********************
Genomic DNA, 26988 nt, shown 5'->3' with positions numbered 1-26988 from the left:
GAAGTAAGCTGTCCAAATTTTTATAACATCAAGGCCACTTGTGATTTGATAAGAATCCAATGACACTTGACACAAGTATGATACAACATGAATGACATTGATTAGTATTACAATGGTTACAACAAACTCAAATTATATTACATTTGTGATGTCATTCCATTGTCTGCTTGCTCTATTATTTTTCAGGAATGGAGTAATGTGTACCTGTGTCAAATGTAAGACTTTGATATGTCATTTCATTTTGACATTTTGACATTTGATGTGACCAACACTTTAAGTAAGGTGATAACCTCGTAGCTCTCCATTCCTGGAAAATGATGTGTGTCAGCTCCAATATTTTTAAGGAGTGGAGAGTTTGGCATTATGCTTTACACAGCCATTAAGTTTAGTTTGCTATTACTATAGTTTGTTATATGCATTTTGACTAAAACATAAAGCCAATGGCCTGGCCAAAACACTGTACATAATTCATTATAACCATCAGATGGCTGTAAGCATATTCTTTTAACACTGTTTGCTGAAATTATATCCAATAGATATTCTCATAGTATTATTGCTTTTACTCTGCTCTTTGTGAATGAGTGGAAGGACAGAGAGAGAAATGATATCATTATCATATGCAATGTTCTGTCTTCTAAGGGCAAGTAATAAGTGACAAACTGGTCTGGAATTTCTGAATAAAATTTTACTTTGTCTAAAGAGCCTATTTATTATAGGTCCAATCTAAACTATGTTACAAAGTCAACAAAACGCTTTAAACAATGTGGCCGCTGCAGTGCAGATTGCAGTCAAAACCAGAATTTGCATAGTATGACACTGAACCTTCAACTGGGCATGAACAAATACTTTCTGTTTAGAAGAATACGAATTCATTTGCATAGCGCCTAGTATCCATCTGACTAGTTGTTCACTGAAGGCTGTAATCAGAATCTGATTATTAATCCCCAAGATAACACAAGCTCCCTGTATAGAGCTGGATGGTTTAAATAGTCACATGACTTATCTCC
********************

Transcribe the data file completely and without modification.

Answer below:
Genomic DNA, 26988 nt, shown 5'->3' with positions numbered 1-26988 from the left:
GAAGTAAGCTGTCCAAATTTTTATAACATCAAGGCCACTTGTGATTTGATAAGAATCCAATGACACTTGACACAAGTATGATACAACATGAATGACATTGATTAGTATTACAATGGTTACAACAAACTCAAATTATATTACATTTGTGATGTCATTCCATTGTCTGCTTGCTCTATTATTTTTCAGGAATGGAGTAATGTGTACCTGTGTCAAATGTAAGACTTTGATATGTCATTTCATTTTGACATTTTGACATTTGATGTGACCAACACTTTAAGTAAGGTGATAACCTCGTAGCTCTCCATTCCTGGAAAATGATGTGTGTCAGCTCCAATATTTTTAAGGAGTGGAGAGTTTGGCATTATGCTTTACACAGCCATTAAGTTTAGTTTGCTATTACTATAGTTTGTTATATGCATTTTGACTAAAACATAAAGCCAATGGCCTGGCCAAAACACTGTACATAATTCATTATAACCATCAGATGGCTGTAAGCATATTCTTTTAACACTGTTTGCTGAAATTATATCCAATAGATATTCTCATAGTATTATTGCTTTTACTCTGCTCTTTGTGAATGAGTGGAAGGACAGAGAGAGAAATGATATCATTATCATATGCAATGTTCTGTCTTCTAAGGGCAAGTAATAAGTGACAAACTGGTCTGGAATTTCTGAATAAAATTTTACTTTGTCTAAAGAGCCTATTTATTATAGGTCCAATCTAAACTATGTTACAAAGTCAACAAAACGCTTTAAACAATGTGGCCGCTGCAGTGCAGATTGCAGTCAAAACCAGAATTTGCATAGTATGACACTGAACCTTCAACTGGGCATGAACAAATACTTTCTGTTTAGAAGAATACGAATTCATTTGCATAGCGCCTAGTATCCATCTGACTAGTTGTTCACTGAAGGCTGTAATCAGAATCTGATTATTAATCCCCAAGATAACACAAGCTCCCTGTATAGAGCTGGATGGTTTAAATAGTCACATGACTTATCTCC